This affable tale chronicles the adventures of a rubber duck on the loose, with Brown impishly recounting the story from the faux fowl’s point of view. Love-a-Duck is quite content to be Jane’s bath toy. However, when the waterlogged plaything is unable to squeak, it fears losing Jane’s affection. A tumble from the windowsill and the intervention of the family pooch lead to a calamitous day outside. Young readers will be entertained by the travails of the beleaguered bath toy as it finds itself unceremoniously dropped in a pond, where it comes face to face with a flock of real ducks. A happy ending is in store for the yellow toy as it returns home with its exultant squeak restored. The avuncular narrative voice engages the audience in repetitive questions and answers, and Love-a-Duck’s comical attempts at speaking provide plenty of participation opportunities. Chessa’s lively pencil sketches comically convey Love-a-Duck’s exasperation as it endures the events of the day. Her cheery, inviting paintings are the just-right complement to this quirky tale. (Picture book. 3-7)

Pub Date: March 1, 2010

ISBN: 978-0-8234-2263-0

Page Count: 32

Publisher: Holiday House

Review Posted Online: Dec. 30, 2010

Kirkus Reviews Issue: March 1, 2010

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The true essence of a picture book: a unique balance of visual and written narrative sure to enchant young and old alike.


A delightful depiction of the parallel lives of a young girl and a tiny chick from dawn to dusk.

Preschooler Naomi stretches to greet the day while a picture of a wide-eyed yellow chick looks on passively from the wall behind her bed. Appel’s lithe translation from the Hebrew of Golan’s plain, lightly rhymed verse describes consecutive phases of a typical day in the little girl’s life, with each segment ending with the refrain, “But not Little Chick.” Awakened by her father, Naomi brushes her teeth, eats, goes to preschool, plays, makes art, listens to a story, naps, goes shopping with her mother, puts on her pajamas and eventually hops back into bed with her stuffed bear—“But not Little Chick.” Those following the text alone might think the only thing Little Chick has in common with Naomi is “snuggl[ing] in for the night” and feel a bit sorry for her. But the visual narrative portrayed in Karas’ warmly expressive crayon-and-pencil illustrations on the right side of each spread reveals an equally adventuresome, action-packed day for Little Chick. Pre-readers are sure to revel in the hilarious mischief Little Chick enjoys with barnyard friends, while those reading to them will be fascinated by the effective conveyance of this information through images alone.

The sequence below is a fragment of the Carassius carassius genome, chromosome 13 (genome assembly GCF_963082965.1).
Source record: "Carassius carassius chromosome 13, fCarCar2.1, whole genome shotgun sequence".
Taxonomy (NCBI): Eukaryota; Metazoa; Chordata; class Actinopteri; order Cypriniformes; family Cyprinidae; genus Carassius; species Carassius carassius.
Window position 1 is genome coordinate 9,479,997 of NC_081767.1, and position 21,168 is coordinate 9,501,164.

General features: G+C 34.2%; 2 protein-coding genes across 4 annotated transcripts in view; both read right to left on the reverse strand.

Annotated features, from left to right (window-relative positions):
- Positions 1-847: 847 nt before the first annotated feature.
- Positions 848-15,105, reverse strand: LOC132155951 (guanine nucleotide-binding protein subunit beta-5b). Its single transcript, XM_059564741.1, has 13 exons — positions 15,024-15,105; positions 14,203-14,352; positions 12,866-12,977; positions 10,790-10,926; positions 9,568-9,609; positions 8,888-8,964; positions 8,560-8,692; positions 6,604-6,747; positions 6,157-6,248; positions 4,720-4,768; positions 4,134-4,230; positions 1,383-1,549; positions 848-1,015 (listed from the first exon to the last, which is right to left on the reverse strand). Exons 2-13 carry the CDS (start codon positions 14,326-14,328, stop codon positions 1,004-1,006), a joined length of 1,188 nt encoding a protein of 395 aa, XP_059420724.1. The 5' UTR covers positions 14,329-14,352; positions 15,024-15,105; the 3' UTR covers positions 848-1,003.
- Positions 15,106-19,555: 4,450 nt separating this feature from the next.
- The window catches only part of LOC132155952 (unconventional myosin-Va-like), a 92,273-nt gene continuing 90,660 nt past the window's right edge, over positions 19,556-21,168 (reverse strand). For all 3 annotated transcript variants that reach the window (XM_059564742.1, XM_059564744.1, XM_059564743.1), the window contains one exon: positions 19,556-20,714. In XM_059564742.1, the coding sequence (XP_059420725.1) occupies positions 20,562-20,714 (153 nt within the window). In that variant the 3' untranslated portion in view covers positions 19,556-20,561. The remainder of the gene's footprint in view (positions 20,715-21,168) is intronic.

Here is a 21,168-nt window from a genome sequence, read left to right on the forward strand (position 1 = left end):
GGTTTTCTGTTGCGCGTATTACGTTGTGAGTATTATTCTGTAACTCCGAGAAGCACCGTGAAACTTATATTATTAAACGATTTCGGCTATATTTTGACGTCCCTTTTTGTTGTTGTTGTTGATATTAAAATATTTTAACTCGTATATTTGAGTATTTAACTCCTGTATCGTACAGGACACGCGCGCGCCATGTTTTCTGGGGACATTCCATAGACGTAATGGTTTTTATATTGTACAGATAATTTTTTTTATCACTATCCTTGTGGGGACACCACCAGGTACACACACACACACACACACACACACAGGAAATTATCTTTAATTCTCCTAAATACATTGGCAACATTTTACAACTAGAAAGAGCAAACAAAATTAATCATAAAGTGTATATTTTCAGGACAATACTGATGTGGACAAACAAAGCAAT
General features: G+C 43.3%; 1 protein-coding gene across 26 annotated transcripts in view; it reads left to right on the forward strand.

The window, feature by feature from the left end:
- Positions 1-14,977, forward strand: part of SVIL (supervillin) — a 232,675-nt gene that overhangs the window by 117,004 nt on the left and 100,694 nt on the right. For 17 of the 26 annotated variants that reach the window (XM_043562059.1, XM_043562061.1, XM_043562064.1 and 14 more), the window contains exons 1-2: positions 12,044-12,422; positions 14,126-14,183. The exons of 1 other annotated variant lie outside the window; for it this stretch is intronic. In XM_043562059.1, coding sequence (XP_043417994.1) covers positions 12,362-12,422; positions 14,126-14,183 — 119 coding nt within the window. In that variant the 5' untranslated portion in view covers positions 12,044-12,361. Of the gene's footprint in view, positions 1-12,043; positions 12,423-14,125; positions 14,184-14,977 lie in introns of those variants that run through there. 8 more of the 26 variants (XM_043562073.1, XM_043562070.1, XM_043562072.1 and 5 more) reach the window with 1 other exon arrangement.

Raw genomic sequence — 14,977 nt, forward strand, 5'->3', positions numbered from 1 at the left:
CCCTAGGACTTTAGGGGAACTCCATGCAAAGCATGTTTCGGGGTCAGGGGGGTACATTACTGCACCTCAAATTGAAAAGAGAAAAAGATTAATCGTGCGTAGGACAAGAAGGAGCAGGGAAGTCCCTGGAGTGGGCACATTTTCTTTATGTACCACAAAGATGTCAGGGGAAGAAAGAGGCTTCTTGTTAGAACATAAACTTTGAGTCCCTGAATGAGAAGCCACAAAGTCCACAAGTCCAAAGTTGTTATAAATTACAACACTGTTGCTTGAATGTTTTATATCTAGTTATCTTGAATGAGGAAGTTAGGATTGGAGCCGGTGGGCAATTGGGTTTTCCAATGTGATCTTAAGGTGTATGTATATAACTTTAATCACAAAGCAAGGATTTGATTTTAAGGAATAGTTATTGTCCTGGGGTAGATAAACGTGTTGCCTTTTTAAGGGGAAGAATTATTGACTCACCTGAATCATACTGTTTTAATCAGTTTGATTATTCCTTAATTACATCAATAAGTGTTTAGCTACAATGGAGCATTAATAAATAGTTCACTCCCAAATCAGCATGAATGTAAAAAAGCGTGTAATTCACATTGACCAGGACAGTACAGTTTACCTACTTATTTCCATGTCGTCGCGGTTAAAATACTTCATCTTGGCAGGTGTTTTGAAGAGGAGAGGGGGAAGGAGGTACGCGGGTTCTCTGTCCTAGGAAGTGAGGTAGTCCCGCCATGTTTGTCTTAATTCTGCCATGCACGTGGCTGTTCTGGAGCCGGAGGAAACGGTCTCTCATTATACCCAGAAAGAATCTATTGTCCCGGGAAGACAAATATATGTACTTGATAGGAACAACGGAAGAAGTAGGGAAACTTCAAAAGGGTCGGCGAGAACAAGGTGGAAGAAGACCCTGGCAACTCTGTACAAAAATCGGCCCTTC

The true essence of a picture book: a unique balance of visual and written narrative sure to enchant young and old alike. (Picture book. 3-6)

Pub Date: Sept. 1, 2013

ISBN: 978-0-8028-5427-8

Page Count: 34

Publisher: Eerdmans

Review Posted Online: Aug. 14, 2013

Kirkus Reviews Issue: Sept. 1, 2013

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Little Bear Brushes His Teeth (PLB $14.90; paper $8.95; Mar. 1997; 32 pp.; PLB 0-7613-0190-9; paper 0-7613-0230-1): Little Bear is not happy about his first encounter with toothbrushes and paste: ``Blech! Ptooey! This is horrible!'' He fancies himself a soldier, who doesn't need to brush anyway. When the mother's entreaties don't work, the father is enlisted, but he succeeds only by roaring. A lightbulb clicks on in Mama Bear's head: Why not depict bacteria as an army battling Little Bear's teeth? ``Pass me my sword,'' commands Little Bear. Using a hook to overcome life's early trials makes this book a stronger effort than the companion volume, Little Bear Goes to Kindergarten (0-7613-0231-X), which relies on trickery. Sobat's warm artwork adds a comforting touch. (Picture book. 3-5)

Pub Date: March 1, 1997

ISBN: 0-7613-0190-9

Page Count: 32

Publisher: Millbrook

Review Posted Online: May 20, 2010

Kirkus Reviews Issue: Feb. 1, 1997

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